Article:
The University of Rhode Island’s Gender and Sexuality Center is hosting a barbecue Monday, June 29 to celebrate a recent Supreme Court ruling in favor of same-sex marriage nationwide.
“We’ll provide food, music, and an atmosphere of complete elation,’’ says Annie Russell, center director. “Just bring yourselves to join in our celebration.’’
The event will start at 3 p.m. at the newly opened center, 19 Upper College Road, on the Kingston campus. The public is invited.
The landmark opinion, released Friday, ruled that same-sex couples can marry nationwide – a historic victory for gay rights advocates. Married same-sex couples will now enjoy the same legal rights and benefits as married heterosexual couples.
“Mark this date in your calendars,’’ says Russell. “June 26, 2015 is a date that fundamentally changes the discourse in the United States on LGBTQ identity, affirmation of identity and legal validation of LGBTQ lives.’’
As a young person growing up in Indiana – in the country’s heartland – Russell, who identifies as a lesbian, says that one of the most difficult things for her to imagine was that she would never be able to marry legally.
“I knew that I would absolutely have a wedding, but I never thought it would be a public ceremony, let alone that my state and national government would recognize it as legal,’’ she says. “Words can’t express what this day truly means to people like me and to so many others who have fought.
“People who have fought to be able to live openly, holding partners hands, and residing together,’’ she says. “People who have endured and continue to face threats, violence, and hatred for seeking the legal status and recognition of commitment and love. People who have watched their pensions, benefits or children stripped away, despite legal documentation guaranteeing protection. People who believed, against all odds, that one day, our country and government would see us as full and equal citizens under the law.’’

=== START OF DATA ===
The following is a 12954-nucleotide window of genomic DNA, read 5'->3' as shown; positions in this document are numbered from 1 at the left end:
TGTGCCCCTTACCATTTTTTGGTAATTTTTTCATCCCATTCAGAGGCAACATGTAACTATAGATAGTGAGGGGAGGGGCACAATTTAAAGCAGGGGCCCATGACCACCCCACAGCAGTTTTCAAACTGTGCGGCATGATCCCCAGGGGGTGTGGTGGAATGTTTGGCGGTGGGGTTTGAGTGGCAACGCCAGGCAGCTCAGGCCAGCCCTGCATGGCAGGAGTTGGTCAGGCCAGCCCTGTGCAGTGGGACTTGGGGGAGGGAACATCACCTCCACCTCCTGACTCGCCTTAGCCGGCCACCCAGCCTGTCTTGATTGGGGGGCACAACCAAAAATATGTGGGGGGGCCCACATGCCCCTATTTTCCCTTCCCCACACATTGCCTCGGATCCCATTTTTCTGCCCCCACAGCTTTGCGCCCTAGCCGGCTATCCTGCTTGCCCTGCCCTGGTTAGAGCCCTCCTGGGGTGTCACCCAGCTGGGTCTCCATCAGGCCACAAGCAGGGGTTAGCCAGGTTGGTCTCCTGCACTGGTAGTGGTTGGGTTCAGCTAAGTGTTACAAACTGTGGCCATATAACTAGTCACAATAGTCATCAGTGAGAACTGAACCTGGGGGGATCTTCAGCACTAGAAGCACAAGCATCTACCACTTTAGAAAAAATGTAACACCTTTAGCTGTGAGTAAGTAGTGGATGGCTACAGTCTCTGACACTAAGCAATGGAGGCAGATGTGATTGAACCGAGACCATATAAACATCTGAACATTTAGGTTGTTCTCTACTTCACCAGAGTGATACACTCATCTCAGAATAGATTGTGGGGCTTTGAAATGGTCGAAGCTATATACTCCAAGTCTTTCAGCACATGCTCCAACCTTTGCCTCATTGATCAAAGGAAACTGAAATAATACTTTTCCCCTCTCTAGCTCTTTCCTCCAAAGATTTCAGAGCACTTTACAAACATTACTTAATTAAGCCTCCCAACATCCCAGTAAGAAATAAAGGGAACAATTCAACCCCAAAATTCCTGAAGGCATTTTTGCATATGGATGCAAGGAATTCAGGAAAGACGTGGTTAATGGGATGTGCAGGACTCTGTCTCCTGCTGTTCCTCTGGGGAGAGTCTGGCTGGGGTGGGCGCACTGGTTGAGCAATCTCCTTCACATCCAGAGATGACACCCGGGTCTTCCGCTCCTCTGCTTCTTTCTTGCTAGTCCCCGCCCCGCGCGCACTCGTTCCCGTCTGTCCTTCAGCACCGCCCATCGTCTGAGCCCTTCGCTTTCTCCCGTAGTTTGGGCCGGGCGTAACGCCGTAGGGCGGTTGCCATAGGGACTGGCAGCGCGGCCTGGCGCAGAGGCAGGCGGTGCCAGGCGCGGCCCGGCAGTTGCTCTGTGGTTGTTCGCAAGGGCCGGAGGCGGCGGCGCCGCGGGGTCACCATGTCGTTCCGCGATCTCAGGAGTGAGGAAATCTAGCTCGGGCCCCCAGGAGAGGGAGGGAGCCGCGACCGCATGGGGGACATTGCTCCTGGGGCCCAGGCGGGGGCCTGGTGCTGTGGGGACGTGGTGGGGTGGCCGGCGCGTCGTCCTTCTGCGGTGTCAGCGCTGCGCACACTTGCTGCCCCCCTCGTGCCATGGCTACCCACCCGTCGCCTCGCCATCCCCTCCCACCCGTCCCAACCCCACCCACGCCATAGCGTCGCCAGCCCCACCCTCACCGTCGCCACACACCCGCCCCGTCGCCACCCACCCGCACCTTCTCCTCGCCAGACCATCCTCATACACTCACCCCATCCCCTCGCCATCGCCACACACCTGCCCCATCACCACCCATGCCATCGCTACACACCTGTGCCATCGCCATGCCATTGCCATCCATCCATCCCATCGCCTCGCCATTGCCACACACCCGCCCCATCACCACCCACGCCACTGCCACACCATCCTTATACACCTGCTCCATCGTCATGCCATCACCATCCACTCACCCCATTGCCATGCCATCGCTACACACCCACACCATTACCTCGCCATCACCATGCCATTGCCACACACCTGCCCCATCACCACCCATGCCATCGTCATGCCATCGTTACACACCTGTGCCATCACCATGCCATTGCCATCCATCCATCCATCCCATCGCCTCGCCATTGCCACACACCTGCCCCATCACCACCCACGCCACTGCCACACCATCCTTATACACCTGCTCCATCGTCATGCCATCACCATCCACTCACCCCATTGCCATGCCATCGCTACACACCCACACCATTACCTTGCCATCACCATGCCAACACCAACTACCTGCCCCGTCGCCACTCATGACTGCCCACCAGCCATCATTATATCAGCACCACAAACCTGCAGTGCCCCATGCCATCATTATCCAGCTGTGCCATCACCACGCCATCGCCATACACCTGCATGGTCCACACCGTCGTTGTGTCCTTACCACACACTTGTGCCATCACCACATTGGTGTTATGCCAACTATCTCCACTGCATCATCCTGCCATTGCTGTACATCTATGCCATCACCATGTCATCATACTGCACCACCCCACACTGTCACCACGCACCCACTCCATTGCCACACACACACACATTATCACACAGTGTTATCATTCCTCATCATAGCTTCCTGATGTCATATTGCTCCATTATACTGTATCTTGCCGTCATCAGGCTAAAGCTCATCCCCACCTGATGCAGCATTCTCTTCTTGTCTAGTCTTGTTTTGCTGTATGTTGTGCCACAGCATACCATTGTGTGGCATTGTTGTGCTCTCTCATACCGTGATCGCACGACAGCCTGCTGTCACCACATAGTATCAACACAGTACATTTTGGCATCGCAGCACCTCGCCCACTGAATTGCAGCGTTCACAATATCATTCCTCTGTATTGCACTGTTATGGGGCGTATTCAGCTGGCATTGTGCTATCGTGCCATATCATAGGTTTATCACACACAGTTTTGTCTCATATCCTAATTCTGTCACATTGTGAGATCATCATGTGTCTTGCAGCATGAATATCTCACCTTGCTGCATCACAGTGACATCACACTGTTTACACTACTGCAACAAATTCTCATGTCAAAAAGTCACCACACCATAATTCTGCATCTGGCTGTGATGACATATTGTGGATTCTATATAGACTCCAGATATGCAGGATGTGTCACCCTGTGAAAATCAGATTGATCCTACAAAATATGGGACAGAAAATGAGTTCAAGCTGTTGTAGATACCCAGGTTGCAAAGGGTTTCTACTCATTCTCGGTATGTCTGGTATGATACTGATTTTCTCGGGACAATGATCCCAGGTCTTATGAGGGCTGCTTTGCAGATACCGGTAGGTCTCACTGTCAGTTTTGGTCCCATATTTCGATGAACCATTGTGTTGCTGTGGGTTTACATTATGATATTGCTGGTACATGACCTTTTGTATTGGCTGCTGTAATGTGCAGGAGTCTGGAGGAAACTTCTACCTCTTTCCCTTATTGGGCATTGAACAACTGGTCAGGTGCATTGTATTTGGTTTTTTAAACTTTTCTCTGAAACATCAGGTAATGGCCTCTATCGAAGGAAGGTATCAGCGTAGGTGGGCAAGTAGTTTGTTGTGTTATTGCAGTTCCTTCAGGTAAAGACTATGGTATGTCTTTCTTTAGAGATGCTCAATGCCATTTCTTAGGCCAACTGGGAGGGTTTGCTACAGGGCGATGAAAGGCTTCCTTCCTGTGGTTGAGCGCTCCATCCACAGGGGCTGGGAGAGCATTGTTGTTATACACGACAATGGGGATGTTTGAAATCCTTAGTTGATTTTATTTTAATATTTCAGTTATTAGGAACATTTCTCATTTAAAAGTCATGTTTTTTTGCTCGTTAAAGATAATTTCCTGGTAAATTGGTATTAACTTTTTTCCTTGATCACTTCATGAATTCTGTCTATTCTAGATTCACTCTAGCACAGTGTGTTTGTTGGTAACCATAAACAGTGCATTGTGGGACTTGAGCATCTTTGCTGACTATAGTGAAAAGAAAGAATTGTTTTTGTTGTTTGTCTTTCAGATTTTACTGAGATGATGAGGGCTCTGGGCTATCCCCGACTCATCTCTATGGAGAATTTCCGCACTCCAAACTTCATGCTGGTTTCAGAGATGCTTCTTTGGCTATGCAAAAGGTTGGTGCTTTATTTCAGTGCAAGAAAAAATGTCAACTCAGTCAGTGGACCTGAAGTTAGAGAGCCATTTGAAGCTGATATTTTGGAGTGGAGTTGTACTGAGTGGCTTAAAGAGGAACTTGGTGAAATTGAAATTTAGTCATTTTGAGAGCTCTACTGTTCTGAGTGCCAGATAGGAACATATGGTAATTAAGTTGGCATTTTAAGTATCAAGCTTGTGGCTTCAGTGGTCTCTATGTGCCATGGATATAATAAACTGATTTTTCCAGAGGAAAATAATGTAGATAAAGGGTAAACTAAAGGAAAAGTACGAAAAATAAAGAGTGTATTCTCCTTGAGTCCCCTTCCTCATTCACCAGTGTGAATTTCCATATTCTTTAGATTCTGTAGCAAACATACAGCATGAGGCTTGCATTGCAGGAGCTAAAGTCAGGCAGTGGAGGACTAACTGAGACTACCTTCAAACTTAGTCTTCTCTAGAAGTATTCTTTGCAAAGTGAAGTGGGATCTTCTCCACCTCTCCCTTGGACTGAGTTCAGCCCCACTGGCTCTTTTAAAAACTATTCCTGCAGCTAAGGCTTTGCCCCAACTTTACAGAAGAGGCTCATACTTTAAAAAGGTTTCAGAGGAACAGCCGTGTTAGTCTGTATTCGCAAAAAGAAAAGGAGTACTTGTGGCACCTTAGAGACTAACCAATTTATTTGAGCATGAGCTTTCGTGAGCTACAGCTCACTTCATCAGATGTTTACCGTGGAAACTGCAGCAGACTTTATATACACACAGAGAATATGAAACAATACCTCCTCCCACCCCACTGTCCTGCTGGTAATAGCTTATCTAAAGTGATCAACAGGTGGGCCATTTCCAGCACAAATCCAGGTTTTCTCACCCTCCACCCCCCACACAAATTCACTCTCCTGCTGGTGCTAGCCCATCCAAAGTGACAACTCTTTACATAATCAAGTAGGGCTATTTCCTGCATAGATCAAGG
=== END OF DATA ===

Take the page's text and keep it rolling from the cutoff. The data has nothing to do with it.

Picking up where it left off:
The ruling, a 5-4 decision, asserts that it is “demeaning to lock same-sex couples out of a central institution of the nation’s society. The limitation of marriage to opposite-sex couples may have long seemed natural and just, but its inconsistency with the central meaning of the fundamental right to marry is now manifest.”
Russell says the decision bolsters “my feeling of inclusion in my own country.’’ But her feelings, she says, are tempered with the knowledge that the LGBTQ community has more progress to make with parental rights, transgender inclusion, health care, hate crimes, immigration issues and non-discrimination laws – all of which require re-dedication and immediate attention.
“Now that marriage equality is a reality in our world, our community must look to these aspects of our movement with renewed energy and strength,’’ she says. “Indeed, the fight is not over. In many ways, we’ve only just begun.’’
The ruling comes just weeks after the opening of URI’s Gender and Sexuality Center, making the University the first institution of higher education in the country to design and build a freestanding LGBTQ center. The center runs more than 100 programs every year to educate and support people on issues related to gender and sexuality.
The center also sponsors speakers who discuss these issues and provides "safe zone" and other workshops to train students, faculty and staff on issues about the LGBTQ community.
“URI was and is leading strongly in its advocacy and activism surrounding LGBTQ issues,’’ says Russell. “Today’s victory is another moment in our history that we can now celebrate in a beautiful new center, with the whole community present. The sky is the limit for what we can continue to accomplish.”
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